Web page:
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The martyrs of Burkina Faso: Know their names

The martyrs of Burkina Faso: Know their names

A church in Burkina Faso. The recent kidnappings of two Christian church leaders has created an atmosphere of anxiety among Christian communities in the northeastern part of the country. | (Photo: Khym54 via Flickr)

On Sunday May 12th, between 20 and 30 gunmen entered a Catholic church during Mass in Dablo, Burkina Faso, and started shooting the congregation. Six people, including Father Simeon Yampa, were killed. The attackers then set fire to the church with some worshipers still inside.

Probably 95 percent of Americans couldn’t find Burkina Faso on a map. But that doesn’t make what’s happening to Christians there any less serious or any less deserving of our attention.

In fact, this was the second such attack on a church in the region in two weeks. The Sunday after Easter, “gunmen on motorbikes” attacked a Pentecostal church in a neighboring province, killing the pastor, Pierre Ouédraogo and five worshipers.

Burkina Faso, which was called Upper Volta until 1984, was not a particularly dangerous place for Christians until just a few years ago. While Christians are only a quarter of the population, the country, unlike other Muslim-majority nations, hasn’t been ranked on lists like Open Door’s.

As The Christian Post put it, “Although Burkina Faso is a majority-Muslim country . . . religious groups have largely coexisted peacefully there.”

These recent attacks owe their origins to neighboring Mali, a nation that is on the Open Doors list. Since 2012, Mali has been locked in a series of conflicts pitting the central government against Islamist and Islamist-backed forces.

Even after the initial conflict was put down by the French military, jihadis have continued to operate in Mali, which has been characterized as “fragile,” with “… weak state legitimacy leaving citizens vulnerable to a range of shocks.” In this case, the violence in Mali has spilled over into Burkina Faso in the form of Islamist attacks on not only Christians but also those deemed insufficiently Muslim.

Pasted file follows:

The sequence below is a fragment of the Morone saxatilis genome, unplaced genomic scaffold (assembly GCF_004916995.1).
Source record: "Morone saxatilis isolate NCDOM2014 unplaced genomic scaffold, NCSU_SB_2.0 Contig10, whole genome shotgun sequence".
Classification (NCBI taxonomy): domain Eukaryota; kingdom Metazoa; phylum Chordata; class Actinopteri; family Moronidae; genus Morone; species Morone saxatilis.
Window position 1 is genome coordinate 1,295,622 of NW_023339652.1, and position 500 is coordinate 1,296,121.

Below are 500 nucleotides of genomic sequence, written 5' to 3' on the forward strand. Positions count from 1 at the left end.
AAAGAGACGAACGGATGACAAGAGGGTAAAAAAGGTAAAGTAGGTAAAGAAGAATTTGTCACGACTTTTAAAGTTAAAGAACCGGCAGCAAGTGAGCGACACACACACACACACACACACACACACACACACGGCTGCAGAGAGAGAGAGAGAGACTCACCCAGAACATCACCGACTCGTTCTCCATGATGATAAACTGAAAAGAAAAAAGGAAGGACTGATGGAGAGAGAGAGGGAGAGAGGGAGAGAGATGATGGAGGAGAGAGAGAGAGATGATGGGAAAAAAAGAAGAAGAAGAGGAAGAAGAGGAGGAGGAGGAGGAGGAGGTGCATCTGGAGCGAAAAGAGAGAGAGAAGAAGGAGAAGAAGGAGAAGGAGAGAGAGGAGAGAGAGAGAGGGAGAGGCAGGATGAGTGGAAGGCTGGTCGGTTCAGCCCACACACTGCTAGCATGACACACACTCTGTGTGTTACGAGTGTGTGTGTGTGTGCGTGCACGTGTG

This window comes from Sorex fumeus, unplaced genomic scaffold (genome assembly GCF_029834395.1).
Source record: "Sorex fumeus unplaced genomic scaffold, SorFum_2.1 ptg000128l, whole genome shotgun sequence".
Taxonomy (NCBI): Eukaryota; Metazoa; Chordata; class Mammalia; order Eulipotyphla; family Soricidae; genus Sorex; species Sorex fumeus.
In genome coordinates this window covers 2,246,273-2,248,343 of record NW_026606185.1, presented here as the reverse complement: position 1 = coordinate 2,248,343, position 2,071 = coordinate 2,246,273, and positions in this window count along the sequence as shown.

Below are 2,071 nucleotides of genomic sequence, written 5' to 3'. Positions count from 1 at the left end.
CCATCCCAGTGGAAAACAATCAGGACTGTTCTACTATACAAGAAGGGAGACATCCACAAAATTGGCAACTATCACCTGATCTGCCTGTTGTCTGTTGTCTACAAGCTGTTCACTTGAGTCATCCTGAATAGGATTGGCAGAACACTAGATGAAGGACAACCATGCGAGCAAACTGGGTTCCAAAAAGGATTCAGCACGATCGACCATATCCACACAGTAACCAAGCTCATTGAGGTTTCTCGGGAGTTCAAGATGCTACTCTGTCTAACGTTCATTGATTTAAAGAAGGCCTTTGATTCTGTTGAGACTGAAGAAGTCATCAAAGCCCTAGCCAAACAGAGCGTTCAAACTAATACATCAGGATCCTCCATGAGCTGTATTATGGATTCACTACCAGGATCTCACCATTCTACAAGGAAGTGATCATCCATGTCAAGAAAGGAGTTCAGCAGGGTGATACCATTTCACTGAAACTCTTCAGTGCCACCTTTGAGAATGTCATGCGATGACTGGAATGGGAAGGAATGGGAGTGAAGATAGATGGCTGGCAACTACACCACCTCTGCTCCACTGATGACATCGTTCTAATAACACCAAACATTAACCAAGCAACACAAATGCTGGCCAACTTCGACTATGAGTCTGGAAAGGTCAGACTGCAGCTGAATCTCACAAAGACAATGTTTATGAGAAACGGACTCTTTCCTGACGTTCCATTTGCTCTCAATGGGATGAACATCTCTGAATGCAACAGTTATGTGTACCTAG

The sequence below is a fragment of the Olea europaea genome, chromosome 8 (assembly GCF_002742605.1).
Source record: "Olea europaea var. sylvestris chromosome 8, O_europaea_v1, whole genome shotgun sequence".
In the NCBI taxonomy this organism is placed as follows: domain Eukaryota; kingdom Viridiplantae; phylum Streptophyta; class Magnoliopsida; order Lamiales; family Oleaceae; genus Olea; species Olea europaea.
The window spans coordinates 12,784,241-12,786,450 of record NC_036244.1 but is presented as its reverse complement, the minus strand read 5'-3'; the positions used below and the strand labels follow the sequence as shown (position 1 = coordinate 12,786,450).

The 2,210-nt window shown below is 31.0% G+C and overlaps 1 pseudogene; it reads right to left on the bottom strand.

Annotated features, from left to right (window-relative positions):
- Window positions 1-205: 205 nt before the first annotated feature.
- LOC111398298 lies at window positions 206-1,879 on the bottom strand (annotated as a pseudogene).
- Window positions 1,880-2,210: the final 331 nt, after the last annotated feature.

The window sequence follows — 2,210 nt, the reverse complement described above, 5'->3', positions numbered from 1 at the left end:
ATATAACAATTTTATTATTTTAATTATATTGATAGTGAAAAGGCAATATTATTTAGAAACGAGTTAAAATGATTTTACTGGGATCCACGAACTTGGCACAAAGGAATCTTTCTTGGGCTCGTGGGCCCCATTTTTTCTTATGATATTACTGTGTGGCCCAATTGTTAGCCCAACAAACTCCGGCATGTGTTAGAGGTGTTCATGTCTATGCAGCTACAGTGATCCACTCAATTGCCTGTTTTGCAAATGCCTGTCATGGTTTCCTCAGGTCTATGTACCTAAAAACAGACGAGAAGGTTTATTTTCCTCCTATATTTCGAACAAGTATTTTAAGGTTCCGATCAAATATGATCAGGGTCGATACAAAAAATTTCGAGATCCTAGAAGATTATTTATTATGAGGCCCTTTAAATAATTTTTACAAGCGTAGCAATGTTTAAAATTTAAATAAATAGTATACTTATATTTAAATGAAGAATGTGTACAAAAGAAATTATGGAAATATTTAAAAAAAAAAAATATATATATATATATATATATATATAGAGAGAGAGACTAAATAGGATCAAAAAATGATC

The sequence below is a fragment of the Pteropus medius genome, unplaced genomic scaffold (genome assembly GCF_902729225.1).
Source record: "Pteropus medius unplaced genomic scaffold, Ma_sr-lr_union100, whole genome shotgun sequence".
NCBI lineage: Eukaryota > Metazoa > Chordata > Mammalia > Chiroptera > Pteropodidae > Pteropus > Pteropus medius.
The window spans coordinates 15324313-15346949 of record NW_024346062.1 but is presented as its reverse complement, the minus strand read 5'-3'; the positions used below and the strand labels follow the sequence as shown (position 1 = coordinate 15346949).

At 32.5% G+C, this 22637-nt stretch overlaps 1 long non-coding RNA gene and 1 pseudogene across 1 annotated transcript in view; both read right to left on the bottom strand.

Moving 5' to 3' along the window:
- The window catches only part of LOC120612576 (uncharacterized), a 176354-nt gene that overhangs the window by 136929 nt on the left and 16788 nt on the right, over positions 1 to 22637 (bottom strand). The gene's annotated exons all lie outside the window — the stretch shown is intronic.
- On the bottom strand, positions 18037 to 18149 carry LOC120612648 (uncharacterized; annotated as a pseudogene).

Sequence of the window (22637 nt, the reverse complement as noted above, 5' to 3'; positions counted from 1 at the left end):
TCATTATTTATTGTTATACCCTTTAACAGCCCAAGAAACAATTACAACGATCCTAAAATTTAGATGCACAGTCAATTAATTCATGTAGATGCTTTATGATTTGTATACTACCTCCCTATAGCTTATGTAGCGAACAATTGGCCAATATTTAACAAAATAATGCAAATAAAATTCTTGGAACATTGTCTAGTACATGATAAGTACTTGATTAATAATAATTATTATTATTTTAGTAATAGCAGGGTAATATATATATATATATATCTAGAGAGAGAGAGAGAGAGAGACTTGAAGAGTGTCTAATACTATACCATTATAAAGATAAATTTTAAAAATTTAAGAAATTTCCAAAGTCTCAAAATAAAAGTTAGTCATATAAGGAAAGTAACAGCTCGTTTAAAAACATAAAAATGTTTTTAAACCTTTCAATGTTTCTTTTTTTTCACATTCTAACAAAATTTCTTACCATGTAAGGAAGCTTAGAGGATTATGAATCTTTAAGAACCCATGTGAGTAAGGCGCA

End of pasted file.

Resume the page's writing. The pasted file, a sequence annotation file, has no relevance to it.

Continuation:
After killing Father Yampa and his parishioners, the attackers “destroyed all places serving alcohol,” as part of an ongoing campaign to establish a so-called “caliphate” in the part of Africa between the Sahara and the rain forests of Central Africa.

Since 2016, there have been more than 200 attacks, and in the past two months alone more than 70,000 people have been forced from their homes.

As order deteriorates and the government’s authority diminishes outside the capital, jihadis, mostly from Mali and other countries in the region, are free to operate with something close to impunity. That freedom is expressed by attacking Christians both inside and outside of church. In addition to the attacks I just told you about, jihadis have also targeted missionaries. Three years ago, Al Qaeda in the Islamic Maghreb killed six Canadians who were in the country on a mission trip.

Given these developments, I suspect Burkina Faso will soon appear on Open Door’s “World Watch List,” given the threat against Christians by those who hate them and the increasing chaos in the country.

Scripture commands us to “always keep on praying for all the Lord’s people.” This is especially true for our persecuted and suffering brothers and sisters. They are paying a price we can scarcely imagine for bearing the name “Christian.” The least we owe them is to become acquainted with their situation so that their suffering doesn’t go unnoticed. Yampa’s and Ouédraogo’s names were known to God. Likewise, they should be known to us.

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Resources

Burkina Faso Wracked by Escalating Violence, Sarah Maslin Nir | New York Times | May 18, 2019

Originally posted at Breakpoint.

From BreakPoint. Reprinted with the permission of the Colson Center for Christian Worldview. All rights reserved. May not be reproduced or distributed without the express written permission the Colson Center for Christian Worldview. "BreakPoint®" and "The Colson Center for Christian Worldview®" are registered trademarks of The Colson Center for Christian Worldview.

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